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From reading this question on Hume, having read the first seven sections of the Enquiry Concerning Human Understanding (which covers the relevant section), a further question hit me. Hume dismisses the occurrence as "singular ... scarcely worth our observing", yet he brings the counter example up instead of others. Why does he bring up a counterexample which he himself dismisses as trivial? Is it to bolster his argument by suggesting that the only counterexample so important as to be worth mentioned is itself highly trivial? Or is it merely because its the only concrete, simple counterexample Hume conceived of? Responses with links to Hume scholars would be appreciated.

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Hume's thesis is that all of our ideas are copies of our sense impressions. That is, Hume is saying any mental representation we have of some real or imaginary thing must derive in some way from our experience.

But what does it mean to say our mental representations are derivable from experience in this way? The missing shade of blue objection is important because it shows that Hume thinks about this requirement about derivability from experience in a broad, and plausible way. To see what Hume is up to, consider the differences between the following different versions of the derivability requirement.

Strong Derivability You might initially think that Hume thinks we could only think about things we have actually, personally witnessed, touched, heard, etc. Strong derivability is very implausible though. I think about lots of things that I personally have never seen. (Unicorns, for instance.) So if what Hume meant was that all of our mental representations were strongly derivable from our experience, his thesis would be false. It is pretty clear just from Hume's explicit words though that this isn't his view, since he often uses imaginary beings as examples of things we have ideas about.

Moderate Derivability is the view that we can think about things whose mental representations are composed of pieces or parts, which are things that we have personally witnessed, touched, heard, etc. On this view, there would be no problem with my thinking about a unicorn, since I have personally seen both horses and horns and I am capable of combining those two separate representations into a new representation of a thing which is a horse with a horn on its head.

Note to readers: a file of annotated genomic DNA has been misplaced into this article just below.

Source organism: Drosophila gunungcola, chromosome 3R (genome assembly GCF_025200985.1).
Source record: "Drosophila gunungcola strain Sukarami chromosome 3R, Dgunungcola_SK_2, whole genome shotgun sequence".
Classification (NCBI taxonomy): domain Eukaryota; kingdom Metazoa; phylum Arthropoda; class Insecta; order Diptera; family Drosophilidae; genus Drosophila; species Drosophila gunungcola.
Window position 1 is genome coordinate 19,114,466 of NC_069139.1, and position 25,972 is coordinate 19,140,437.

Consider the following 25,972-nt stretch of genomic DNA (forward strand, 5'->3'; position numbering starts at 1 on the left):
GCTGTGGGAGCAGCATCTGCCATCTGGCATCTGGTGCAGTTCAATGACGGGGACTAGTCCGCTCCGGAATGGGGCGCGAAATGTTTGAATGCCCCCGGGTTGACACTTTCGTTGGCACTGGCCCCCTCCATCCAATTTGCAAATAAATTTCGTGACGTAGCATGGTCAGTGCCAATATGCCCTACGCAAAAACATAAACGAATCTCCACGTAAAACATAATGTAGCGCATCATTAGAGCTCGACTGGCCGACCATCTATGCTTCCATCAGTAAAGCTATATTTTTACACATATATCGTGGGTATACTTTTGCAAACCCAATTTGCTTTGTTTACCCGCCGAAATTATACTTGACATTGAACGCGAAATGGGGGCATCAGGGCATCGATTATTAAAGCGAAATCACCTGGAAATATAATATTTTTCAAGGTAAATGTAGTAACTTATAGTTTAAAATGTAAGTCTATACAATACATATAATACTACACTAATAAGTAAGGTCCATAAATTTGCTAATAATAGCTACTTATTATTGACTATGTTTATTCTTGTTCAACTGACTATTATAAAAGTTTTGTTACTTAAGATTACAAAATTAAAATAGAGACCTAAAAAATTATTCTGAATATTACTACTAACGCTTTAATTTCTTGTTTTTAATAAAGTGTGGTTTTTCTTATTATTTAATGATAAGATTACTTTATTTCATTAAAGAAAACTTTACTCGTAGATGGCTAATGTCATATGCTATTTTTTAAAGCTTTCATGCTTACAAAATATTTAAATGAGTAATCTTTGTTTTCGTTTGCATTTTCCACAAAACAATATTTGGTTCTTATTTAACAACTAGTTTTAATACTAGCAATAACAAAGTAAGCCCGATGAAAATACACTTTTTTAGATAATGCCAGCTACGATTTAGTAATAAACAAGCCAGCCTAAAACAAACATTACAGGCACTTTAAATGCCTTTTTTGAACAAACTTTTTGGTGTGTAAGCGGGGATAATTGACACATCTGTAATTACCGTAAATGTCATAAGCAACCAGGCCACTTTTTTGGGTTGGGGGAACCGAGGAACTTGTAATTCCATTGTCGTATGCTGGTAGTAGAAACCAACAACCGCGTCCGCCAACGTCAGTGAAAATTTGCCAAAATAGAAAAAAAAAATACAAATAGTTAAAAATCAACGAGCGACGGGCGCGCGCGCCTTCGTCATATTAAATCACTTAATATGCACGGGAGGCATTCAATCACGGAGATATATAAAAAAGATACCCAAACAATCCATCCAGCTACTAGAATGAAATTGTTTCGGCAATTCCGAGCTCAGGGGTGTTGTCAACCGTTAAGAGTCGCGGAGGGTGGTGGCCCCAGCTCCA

Now the person who is challenging Hume about the missing shade of blue is assuming moderate derivability is Hume's view. So, the objection is that moderate derivability is still too strong a requirement, because I can think about things that I never experienced at all. For example, there are lots of shades of blue. Imagine them all next to one another on a color wheel. It is certainly possible that there are three adjacent shades of blue on the color wheel, blue1, blue2, and blue3 such that I have personally experienced blue1 and blue3, but not blue2. Nevertheless, the objector says, I can form a very clear and definite idea of what blue2 must look like, just by imagining what must come between blue1 and blue3. Now if that's the case, then it looks like I have a (simple) idea of something that I never experienced, and hence it looks like the moderate derivability requirement is false.

Now Hume responds to this that he is quite happy to acknowledge that we can come to think of blue2 in this way, without ever having directly experienced it. All I am committed to, Hume might say, is a thesis much weaker than moderate derivability.

Weak derivability If I have a mental representation of X, then there is some thing Y (not necessarily identical to X) which I have personally experienced, such that my idea of X can be derived from Y.

Notice that the missing shade of blue objection doesn't tell against weak derivability because my ability to think of blue2 is still dependent upon my having had experiences of other things that were blue1 and blue3. Hume is considering the objection, because it helps him make clear that his thesis is only this far weaker (and therefore, more plausible) claim.

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